If the tube has not passed the pylorus with conventional methods in 10 minutes, a single (undiluted) dose may be administered IV slowly over 1 to 2 minutes:

Less than 6 years: 0.1 mg/kg IV as a single dose

6 to 14 years: 2.5 to 5 mg IV as a single dose

Children greater than 14 years: 10 mg as a single dose

Usual Pediatric Dose for Nausea/Vomiting -- Chemotherapy Induced:

Metoclopramide is not approved by the FDA for chemotherapy induced nausea and vomiting in pediatric patients; however, the following doses have been studied:

IV:
1 to 2 mg/kg/dose IV every 30 minutes before chemotherapy and every 2 to 4 hours

Usual Pediatric Dose for Nausea/Vomiting -- Postoperative:

Metoclopramide is not approved by the FDA for postoperative nausea and vomiting in pediatric patients; however, the following doses have been studied:
IV:
Children less than or equal to 14 years: 0.1 to 0.2 mg/kg/dose (maximum dose: 10 mg/dose); repeat every 6 to 8 hours as needed
Children greater than 14 years and Adults: 10 mg; repeat every 6 to 8 hours as needed

See also: Dosage Information (in more detail)

What happens if I miss a dose?

Take the medicine as soon as you can, but skip the missed dose if it is almost time for your next dose. Do not take two doses at one time.

What happens if I overdose?

Seek emergency medical attention or call the Poison Help line at 1-800-222-1222. Overdose symptoms may include drowsiness, confusion, or uncontrolled muscle movements.

What should I avoid while taking metoclopramide?

Drinking alcohol with this medicine can cause side effects.

See also: Metoclopramide and alcohol (in more detail)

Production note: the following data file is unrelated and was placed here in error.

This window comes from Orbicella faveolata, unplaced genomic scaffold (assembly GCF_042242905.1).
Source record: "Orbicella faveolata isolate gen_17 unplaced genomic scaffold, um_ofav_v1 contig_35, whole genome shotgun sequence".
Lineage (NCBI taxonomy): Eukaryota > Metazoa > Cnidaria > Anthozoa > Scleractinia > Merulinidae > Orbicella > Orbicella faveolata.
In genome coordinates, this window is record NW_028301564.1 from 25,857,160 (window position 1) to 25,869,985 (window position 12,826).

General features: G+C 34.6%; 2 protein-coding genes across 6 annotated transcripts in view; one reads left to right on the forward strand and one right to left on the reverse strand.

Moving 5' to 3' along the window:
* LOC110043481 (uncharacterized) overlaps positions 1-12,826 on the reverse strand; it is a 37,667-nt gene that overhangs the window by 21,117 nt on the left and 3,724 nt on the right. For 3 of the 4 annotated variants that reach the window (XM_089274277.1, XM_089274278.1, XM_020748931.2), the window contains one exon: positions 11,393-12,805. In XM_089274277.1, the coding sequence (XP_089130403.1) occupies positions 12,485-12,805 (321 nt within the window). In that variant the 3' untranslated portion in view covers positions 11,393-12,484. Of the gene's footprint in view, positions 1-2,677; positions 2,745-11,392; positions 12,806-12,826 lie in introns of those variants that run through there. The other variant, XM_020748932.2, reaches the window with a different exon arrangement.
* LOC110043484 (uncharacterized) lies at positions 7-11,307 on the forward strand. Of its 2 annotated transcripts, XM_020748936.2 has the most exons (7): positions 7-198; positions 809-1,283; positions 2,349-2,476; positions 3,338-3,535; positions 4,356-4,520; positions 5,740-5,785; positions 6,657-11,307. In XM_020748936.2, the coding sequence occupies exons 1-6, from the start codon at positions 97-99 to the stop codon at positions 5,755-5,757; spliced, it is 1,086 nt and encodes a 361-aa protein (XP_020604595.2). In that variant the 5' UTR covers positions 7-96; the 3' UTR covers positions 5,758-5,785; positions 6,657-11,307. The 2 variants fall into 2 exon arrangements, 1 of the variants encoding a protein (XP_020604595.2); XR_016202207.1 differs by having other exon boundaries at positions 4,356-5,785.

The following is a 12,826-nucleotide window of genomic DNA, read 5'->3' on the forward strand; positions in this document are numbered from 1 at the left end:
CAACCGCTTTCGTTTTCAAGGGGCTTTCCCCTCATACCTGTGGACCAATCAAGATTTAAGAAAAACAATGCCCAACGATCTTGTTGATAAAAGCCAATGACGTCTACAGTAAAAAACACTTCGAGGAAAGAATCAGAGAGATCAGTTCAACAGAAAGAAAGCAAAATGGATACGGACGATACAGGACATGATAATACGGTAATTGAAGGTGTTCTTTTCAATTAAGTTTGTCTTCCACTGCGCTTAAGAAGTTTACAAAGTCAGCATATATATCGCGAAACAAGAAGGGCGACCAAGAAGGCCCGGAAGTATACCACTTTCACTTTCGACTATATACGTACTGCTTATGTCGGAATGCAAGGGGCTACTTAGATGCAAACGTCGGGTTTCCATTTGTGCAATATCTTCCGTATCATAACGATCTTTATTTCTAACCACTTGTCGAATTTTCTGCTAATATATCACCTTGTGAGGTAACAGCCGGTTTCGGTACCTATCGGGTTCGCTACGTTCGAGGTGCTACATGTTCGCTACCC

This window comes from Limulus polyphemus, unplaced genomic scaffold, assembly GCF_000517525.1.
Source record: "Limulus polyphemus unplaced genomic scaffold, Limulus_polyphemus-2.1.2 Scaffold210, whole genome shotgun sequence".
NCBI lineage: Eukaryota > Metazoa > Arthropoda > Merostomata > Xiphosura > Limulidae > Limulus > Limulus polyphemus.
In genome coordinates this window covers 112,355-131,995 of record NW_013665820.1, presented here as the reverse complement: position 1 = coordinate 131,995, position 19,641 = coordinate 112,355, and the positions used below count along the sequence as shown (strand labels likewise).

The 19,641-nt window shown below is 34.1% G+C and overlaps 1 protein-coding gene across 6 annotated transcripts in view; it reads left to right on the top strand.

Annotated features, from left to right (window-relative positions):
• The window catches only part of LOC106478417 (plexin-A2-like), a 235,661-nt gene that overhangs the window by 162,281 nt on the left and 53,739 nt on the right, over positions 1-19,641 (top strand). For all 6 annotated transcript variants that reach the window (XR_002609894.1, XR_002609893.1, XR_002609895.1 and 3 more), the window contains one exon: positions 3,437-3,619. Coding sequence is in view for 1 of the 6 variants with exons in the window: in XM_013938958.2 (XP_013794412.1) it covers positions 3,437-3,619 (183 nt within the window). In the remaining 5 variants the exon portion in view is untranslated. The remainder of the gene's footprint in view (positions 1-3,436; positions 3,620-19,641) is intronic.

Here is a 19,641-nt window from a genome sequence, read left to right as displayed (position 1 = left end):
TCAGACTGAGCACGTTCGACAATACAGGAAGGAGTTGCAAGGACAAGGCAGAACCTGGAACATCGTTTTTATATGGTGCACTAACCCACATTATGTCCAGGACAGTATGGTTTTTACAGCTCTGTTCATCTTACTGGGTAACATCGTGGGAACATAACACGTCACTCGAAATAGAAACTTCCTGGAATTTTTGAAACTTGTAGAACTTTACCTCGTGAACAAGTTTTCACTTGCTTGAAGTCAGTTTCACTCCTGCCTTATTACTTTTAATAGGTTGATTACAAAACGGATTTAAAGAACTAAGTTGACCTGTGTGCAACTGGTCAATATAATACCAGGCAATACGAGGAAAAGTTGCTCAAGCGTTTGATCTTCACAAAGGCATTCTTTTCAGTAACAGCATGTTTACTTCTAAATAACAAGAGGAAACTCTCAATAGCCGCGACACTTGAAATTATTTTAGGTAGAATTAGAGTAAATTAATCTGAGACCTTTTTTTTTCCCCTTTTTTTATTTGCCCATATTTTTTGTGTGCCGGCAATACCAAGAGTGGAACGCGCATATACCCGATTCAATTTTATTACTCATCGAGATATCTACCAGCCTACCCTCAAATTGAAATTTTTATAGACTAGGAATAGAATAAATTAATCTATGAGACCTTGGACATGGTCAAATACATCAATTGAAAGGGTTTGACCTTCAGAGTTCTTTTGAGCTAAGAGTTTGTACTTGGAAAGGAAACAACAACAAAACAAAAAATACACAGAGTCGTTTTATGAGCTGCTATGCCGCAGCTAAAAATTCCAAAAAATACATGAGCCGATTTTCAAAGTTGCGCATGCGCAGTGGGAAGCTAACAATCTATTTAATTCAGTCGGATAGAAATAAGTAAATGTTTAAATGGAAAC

Avoid driving or hazardous activity until you know how this medicine will affect you. Your reactions could be impaired.

Metoclopramide side effects

Get emergency medical help if you have signs of an allergic reaction to metoclopramide: hives; difficult breathing; swelling of your face, lips, tongue, or throat.

Stop taking metoclopramide and call your doctor at once if you have any of these SIGNS OF A SERIOUS MOVEMENT DISORDER, which may occur within the first 2 days of treatment:

  • tremors or shaking in your arms or legs;

  • uncontrolled muscle movements in your face (chewing, lip smacking, frowning, tongue movement, blinking or eye movement); or

  • any new or unusual muscle movements you cannot control.

Call your doctor at once if you have:

  • confusion, depression, thoughts of suicide or hurting yourself;

  • slow or jerky muscle movements, problems with balance or walking;

  • mask-like appearance in your face;

  • a seizure;

  • anxiety, agitation, jittery feeling, trouble staying still, trouble sleeping;

  • swelling, feeling short of breath, rapid weight gain; or